Whilst noting that it was important not to dissect marks in an artificial way, the Court found that the dominant element of the WARRIOR and WARRIOR SUPPLEMENTS marks was the word 'Warrior'. It was also more dominant than the word 'Project' in the TWP marks. However, the additional words in WARRIOR BLAZE and WARRIOR FAT BURNER led to significant conceptual differences from the TWP marks (although the inclusion of the word 'Warrior' meant that they were not dissimilar). Accordingly, overall, the TWP marks had a high level of similarity to WARRIOR, an average level of similarity to WARRIOR SUPPLEMENTS, and a low level of similarity to WARRIOR BLAZE and WARRIOR FAT BURNER.
The Court went on to find that, taking into account the identical or highly similar goods, there was a likelihood of confusion between WARRIOR and WARRIOR SUPPLEMENTS and the TWP marks. There was no likelihood of confusion with WARRIOR BLAZE or with WARRIOR FAT BURNER.
The Court was not persuaded that Mr Singh was trading under the name 'Warrior' before November 2010. Although he (and others) made frequent references to his role in the TV show in the course of his trading activities, the evidence of his use of the name 'Warrior' alone (without the use of his full name) was not sufficiently consistent to show that 'Warrior' was his trade name. Accordingly, the own name defence was not made out.
Finally, the Court found that the Claimant's evidence was inadequate to prove that it had goodwill in the Warrior marks by 2015, and rejected the Claimant's claim based on passing off.
The questions of (a) whether the Claimant's registrations were invalid because they had been registered despite Mr Singh's alleged earlier unregistered rights in the Warrior name and/or (b) whether the Claimant was passing off its goods as those of Mr Singh (or as goods connected with him) had to be tested as at the date when the Claimant started to make use of the various Warrior marks in about November 2010. At that date, Mr Singh had completed his appearances as 'Warrior' in the Gladiators and had carried out some other promotional activities.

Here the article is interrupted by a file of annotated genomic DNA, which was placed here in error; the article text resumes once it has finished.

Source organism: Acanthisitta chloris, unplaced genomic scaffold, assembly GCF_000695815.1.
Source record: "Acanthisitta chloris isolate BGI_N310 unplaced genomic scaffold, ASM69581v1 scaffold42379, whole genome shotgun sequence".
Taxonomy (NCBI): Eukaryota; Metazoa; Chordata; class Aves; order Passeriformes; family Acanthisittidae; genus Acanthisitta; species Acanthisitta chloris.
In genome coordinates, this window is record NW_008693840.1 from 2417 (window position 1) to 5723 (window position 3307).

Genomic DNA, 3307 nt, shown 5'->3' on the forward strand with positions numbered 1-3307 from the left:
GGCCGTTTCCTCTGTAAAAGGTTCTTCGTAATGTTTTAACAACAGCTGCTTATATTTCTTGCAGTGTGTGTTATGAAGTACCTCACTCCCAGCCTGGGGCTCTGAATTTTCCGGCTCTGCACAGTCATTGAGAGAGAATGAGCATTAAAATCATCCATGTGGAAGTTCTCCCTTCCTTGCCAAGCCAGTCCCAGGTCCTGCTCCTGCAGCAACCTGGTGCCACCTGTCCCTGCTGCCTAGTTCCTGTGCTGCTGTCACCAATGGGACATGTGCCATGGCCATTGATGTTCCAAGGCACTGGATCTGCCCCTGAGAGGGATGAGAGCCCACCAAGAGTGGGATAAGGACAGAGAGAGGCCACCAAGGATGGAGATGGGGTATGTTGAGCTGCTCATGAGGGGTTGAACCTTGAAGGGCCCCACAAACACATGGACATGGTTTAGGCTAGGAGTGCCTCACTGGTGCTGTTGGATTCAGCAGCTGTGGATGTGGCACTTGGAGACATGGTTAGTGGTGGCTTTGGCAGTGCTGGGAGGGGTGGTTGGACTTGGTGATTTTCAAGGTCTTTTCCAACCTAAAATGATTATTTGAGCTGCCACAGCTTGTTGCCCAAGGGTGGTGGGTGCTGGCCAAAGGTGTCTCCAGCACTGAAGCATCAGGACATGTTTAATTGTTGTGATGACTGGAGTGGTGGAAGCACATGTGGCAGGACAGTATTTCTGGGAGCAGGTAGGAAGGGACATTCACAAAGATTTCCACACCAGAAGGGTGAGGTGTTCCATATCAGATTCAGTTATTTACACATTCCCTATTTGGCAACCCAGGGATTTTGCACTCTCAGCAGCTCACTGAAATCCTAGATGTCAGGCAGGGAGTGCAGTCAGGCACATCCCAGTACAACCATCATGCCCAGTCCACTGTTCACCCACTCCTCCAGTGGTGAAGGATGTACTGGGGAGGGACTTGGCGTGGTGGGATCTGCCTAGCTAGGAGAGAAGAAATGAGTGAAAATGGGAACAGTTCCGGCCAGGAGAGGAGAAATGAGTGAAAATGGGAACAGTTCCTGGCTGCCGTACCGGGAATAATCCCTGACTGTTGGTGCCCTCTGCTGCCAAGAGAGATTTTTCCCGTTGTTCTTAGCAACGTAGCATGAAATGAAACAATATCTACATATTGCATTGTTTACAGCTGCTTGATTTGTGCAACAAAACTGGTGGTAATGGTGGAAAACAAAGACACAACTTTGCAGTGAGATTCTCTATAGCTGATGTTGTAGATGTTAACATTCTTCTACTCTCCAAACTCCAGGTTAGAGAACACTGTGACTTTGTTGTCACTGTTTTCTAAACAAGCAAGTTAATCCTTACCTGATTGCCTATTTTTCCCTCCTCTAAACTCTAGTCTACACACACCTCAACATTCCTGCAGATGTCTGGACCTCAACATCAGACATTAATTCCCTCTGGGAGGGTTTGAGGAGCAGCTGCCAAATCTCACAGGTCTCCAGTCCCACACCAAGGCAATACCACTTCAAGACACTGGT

Whilst being satisfied that Mr Singh believed that he was known to those in the fitness/bodybuilding industry as 'Warrior' or Dan 'Warrior' Singh, the Court found that his evidence fell short of proving that he was known as Warrior before November 2010. It was not satisfied that any reputation that Mr Singh had acquired through appearing on the TV show would have led to him acquiring the goodwill in the name 'Warrior' for fitness and bodybuilding. Accordingly, the Court dismissed the counterclaim.
The interesting message from this case is that, in relation to a mark deemed to have only an average level of distinctiveness (eg 'Warrior'), the use of that mark in conjunction with other arguably descriptive words (eg 'fat burner') may be sufficient to negate a likelihood of confusion where those additional words are found to create significant conceptual differences.